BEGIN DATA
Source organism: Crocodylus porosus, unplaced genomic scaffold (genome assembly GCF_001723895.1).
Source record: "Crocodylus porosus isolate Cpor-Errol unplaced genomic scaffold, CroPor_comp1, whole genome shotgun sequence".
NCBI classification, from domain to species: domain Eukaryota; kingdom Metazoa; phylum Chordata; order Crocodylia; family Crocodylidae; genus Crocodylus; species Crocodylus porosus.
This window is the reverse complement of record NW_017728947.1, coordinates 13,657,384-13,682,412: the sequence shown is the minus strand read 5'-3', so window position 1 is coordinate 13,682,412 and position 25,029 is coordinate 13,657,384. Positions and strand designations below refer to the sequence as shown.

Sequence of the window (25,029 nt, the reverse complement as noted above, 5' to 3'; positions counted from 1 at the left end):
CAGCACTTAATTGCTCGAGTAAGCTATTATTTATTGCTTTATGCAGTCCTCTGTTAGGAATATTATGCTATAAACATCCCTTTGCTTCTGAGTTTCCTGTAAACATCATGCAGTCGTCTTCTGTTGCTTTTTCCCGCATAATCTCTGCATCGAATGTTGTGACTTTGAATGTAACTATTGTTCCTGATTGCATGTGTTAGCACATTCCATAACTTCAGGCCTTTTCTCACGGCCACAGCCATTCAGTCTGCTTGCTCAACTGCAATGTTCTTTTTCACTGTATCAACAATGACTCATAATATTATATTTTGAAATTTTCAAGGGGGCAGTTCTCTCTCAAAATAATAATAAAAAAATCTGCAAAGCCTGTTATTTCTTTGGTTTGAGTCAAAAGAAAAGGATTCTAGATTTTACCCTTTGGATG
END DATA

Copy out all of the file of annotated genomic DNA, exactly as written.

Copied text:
Source organism: Crocodylus porosus, unplaced genomic scaffold (genome assembly GCF_001723895.1).
Source record: "Crocodylus porosus isolate Cpor-Errol unplaced genomic scaffold, CroPor_comp1, whole genome shotgun sequence".
NCBI classification, from domain to species: domain Eukaryota; kingdom Metazoa; phylum Chordata; order Crocodylia; family Crocodylidae; genus Crocodylus; species Crocodylus porosus.
This window is the reverse complement of record NW_017728947.1, coordinates 13,657,384-13,682,412: the sequence shown is the minus strand read 5'-3', so window position 1 is coordinate 13,682,412 and position 25,029 is coordinate 13,657,384. Positions and strand designations below refer to the sequence as shown.

Sequence of the window (25,029 nt, the reverse complement as noted above, 5' to 3'; positions counted from 1 at the left end):
CAGCACTTAATTGCTCGAGTAAGCTATTATTTATTGCTTTATGCAGTCCTCTGTTAGGAATATTATGCTATAAACATCCCTTTGCTTCTGAGTTTCCTGTAAACATCATGCAGTCGTCTTCTGTTGCTTTTTCCCGCATAATCTCTGCATCGAATGTTGTGACTTTGAATGTAACTATTGTTCCTGATTGCATGTGTTAGCACATTCCATAACTTCAGGCCTTTTCTCACGGCCACAGCCATTCAGTCTGCTTGCTCAACTGCAATGTTCTTTTTCACTGTATCAACAATGACTCATAATATTATATTTTGAAATTTTCAAGGGGGCAGTTCTCTCTCAAAATAATAATAAAAAAATCTGCAAAGCCTGTTATTTCTTTGGTTTGAGTCAAAAGAAAAGGATTCTAGATTTTACCCTTTGGATG